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In Residence is one of the two parts of the Triennale. It speculates on architectural intervention strategies at a selection of sites—in Oslo, the Nordic region and around the globe—that are understood to encapsulate the contemporary transformation of belonging.

The sites in Oslo and the Nordic region include: an apartment in Copenhagen rented through digital sharing platforms; a worker’s residence in Kirkenes, in the Arctic Region, on the Norwegian border with Russia; a transnational neighborhood that forms part of the Million Housing Programme on the outskirts of Stockholm; an asylum seekers’ reception center in Oslo; and the border spaces, technologies, and transit areas of the Oslo Airport in Gardermoen. The five global case studies include: a personal cubicle in a self storage facility in New York City; a house resulting from the remittances sent to the coffee growing region of Colombia; a patient room in the Dubai Health Care City; the technological spaces linking religious communities in Lagos; and an Italian textile factory in one of the biggest Chinatowns in Europe.

Reports about these sites have been commissioned from a group of international architects, artists, journalists, and other professionals. The commission for these reports is intended to challenge ideas of ‘site’ solely concerned with geometric boundaries and contextual references. Sites are instead considered as unstable nodes submitted to ongoing alterations and redefinitions.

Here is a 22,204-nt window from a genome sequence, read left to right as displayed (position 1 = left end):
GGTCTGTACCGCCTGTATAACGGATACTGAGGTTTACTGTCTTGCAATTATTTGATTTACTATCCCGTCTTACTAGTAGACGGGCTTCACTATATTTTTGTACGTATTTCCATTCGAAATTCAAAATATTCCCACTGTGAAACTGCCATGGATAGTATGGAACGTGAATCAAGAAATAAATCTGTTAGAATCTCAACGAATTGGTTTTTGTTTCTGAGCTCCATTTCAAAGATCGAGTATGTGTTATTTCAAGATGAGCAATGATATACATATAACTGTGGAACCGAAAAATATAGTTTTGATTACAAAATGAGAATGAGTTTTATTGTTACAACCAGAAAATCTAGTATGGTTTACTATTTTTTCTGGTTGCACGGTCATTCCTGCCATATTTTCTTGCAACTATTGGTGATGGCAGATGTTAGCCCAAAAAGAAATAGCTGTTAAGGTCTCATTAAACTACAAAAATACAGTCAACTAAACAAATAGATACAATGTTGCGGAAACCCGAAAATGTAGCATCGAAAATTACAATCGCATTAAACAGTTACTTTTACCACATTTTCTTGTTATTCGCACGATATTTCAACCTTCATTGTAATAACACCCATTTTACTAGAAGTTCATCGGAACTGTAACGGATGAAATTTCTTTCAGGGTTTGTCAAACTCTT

The Intervention Strategies for the sites located in Oslo and the Nordic region will be selected through an International Call for Intervention Strategies. Interventions should speculate on the architectures associated to the particularities of each site, and can range from spatial strategies, typological variations, and material prototypes to digital platforms and legal propositions, among many others. They can be developed as built structures, 1:1 tests, scale models, and representations for public debate. With the ambition of questioning contemporary modes of practice, the work protocols will be as important as the outcome of the interventions.

The commissioned reports and the selected interventions will be displayed at the After Belonging: In Residence exhibition in the National Museum - Architecture in Oslo. They will also be discussed during public events throughout the Triennale, and included in a publication to be released in 2017.

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